In the United States this past weekend, we celebrated Memorial Day. Memorial Day is a national day of remembrance for those who gave their lives in the service of their country. There are many ways to memorialize an individual or group – to the war dead, we dedicate a holiday weekend each year. For some, we erect monuments. For others, we memorialize them with buildings and bridges. Why is that?
Buildings and bridges tend to last a lifetime, sometimes longer. For that reason alone, we tend to see them as fitting monuments to a particular person or group, particularly a person or group associated with the structure. But society also uses these structures. We refer to the structure by that person’s name. The name becomes entrenched in our consciousness – you see it on maps, hear it on the radio or read it on a plaque. By doing this, you make society remember the namesake. When they come to use it they read about and recognize the person.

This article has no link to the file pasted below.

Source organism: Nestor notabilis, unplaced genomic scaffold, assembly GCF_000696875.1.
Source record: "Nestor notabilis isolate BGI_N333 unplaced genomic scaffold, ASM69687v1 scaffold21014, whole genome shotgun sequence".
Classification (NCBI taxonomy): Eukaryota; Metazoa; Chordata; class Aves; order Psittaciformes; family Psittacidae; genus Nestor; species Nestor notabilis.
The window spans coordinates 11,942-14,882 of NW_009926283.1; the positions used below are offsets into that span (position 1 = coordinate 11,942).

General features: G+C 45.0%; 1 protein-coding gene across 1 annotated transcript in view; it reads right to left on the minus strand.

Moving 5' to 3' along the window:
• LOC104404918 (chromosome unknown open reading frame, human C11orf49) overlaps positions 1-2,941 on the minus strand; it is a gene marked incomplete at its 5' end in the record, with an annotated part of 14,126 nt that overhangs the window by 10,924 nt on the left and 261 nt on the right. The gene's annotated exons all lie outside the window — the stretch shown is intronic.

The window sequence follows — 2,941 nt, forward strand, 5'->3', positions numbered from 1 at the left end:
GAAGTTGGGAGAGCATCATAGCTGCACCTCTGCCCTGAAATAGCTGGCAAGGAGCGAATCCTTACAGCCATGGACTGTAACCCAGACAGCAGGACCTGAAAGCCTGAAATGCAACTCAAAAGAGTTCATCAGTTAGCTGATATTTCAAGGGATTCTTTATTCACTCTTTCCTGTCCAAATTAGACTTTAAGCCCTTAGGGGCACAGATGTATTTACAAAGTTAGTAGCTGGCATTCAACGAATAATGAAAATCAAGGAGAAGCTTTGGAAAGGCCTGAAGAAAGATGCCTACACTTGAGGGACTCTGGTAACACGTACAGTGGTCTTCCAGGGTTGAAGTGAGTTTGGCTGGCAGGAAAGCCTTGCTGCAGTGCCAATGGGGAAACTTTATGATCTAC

In general, it is public infrastructure that tends to get named. The military loves to name everything. Bridges are often named in honor of someone, some event or some group. Government buildings are often named after notable leaders – airports and Federal office buildings being prominent examples. Whereas privately owned structures often take names of private corporations, publicly owned structures can recognize those who have served society. The United States does not have an honors system like the United Kingdom to recognize public service, but perhaps memorialization is our way of honoring a certain person’s service to society?